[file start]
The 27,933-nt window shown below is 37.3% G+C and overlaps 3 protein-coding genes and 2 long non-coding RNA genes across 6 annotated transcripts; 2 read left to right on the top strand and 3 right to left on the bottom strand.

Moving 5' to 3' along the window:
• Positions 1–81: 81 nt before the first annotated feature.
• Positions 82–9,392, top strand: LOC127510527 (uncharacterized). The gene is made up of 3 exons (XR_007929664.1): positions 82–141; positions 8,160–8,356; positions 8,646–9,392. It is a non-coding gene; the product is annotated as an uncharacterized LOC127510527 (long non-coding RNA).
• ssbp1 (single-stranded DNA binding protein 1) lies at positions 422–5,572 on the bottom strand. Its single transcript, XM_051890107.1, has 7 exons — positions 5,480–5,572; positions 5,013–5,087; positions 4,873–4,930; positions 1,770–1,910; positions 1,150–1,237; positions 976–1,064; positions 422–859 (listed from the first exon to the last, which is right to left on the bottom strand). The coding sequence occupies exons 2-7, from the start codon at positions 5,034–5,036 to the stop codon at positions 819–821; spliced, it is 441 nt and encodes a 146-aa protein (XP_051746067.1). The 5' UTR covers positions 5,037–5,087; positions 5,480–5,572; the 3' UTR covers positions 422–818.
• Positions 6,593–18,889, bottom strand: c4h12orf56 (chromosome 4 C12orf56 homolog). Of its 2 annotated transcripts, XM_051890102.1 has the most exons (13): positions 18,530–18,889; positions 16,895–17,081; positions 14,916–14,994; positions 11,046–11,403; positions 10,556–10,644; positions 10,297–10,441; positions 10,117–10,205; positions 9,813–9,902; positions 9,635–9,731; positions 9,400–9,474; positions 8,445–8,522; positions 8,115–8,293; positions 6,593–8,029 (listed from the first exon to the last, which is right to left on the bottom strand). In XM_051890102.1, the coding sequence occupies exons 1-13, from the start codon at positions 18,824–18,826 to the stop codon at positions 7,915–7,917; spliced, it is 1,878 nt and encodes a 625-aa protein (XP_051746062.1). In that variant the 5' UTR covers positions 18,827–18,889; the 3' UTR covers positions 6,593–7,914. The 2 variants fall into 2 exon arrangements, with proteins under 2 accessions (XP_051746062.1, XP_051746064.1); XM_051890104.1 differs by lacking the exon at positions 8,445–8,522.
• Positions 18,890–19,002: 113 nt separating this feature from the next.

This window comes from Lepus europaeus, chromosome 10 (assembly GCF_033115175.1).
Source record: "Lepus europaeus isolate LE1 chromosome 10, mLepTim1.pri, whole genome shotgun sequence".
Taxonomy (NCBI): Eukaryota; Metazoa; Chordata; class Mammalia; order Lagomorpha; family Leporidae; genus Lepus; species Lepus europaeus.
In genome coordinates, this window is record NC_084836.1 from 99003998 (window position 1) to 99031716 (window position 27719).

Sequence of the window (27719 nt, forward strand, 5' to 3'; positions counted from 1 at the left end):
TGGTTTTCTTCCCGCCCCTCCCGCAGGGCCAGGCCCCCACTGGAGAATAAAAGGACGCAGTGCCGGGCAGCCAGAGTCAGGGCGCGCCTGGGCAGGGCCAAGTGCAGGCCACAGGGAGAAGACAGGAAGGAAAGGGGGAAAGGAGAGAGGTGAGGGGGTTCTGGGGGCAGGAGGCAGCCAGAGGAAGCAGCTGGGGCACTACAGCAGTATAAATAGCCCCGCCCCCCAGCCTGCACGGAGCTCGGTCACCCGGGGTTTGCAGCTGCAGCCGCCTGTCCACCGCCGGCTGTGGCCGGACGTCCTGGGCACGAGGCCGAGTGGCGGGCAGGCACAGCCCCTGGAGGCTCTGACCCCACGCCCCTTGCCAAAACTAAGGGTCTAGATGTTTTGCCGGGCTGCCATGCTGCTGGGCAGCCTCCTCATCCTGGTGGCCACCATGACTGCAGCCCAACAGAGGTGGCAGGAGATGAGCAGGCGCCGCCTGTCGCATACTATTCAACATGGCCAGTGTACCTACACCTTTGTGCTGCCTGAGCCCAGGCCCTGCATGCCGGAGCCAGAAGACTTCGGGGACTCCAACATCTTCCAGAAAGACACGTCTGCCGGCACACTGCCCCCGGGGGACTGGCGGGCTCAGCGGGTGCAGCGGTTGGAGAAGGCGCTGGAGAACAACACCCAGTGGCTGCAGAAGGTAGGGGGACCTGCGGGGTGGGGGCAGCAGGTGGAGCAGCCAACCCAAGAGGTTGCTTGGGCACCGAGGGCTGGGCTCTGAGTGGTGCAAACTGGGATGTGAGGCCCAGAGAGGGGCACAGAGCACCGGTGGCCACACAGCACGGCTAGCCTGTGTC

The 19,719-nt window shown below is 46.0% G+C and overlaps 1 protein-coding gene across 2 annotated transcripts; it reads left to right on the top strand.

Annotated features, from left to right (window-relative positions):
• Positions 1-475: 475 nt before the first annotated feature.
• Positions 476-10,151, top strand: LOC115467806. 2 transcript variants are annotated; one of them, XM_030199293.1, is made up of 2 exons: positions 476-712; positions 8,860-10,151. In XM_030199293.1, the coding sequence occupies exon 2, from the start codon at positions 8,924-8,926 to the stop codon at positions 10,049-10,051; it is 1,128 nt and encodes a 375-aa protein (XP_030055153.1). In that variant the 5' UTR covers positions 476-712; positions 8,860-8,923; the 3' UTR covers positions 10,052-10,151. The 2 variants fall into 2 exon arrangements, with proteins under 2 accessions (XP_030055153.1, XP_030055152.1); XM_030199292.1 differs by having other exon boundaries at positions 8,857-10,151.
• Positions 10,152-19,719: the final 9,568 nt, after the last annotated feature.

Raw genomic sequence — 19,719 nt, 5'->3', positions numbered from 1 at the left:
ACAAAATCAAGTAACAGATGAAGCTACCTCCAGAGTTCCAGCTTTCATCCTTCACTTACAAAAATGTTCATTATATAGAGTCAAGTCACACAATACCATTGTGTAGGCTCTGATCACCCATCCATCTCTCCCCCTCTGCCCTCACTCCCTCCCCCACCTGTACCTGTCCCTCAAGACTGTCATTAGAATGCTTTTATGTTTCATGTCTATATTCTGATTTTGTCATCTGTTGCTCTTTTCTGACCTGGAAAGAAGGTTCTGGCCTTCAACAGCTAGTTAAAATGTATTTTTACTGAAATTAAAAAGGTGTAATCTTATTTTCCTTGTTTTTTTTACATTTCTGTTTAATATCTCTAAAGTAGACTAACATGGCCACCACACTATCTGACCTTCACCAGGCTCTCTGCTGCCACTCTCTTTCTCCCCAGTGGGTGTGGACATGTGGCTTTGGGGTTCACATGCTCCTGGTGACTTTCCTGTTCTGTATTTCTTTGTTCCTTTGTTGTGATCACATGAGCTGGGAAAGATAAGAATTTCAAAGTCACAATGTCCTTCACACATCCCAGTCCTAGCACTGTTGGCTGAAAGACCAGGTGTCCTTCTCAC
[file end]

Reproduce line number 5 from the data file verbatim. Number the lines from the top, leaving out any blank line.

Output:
• ssbp1 (single-stranded DNA binding protein 1) lies at positions 422–5,572 on the bottom strand. Its single transcript, XM_051890107.1, has 7 exons — positions 5,480–5,572; positions 5,013–5,087; positions 4,873–4,930; positions 1,770–1,910; positions 1,150–1,237; positions 976–1,064; positions 422–859 (listed from the first exon to the last, which is right to left on the bottom strand). The coding sequence occupies exons 2-7, from the start codon at positions 5,034–5,036 to the stop codon at positions 819–821; spliced, it is 441 nt and encodes a 146-aa protein (XP_051746067.1). The 5' UTR covers positions 5,037–5,087; positions 5,480–5,572; the 3' UTR covers positions 422–818.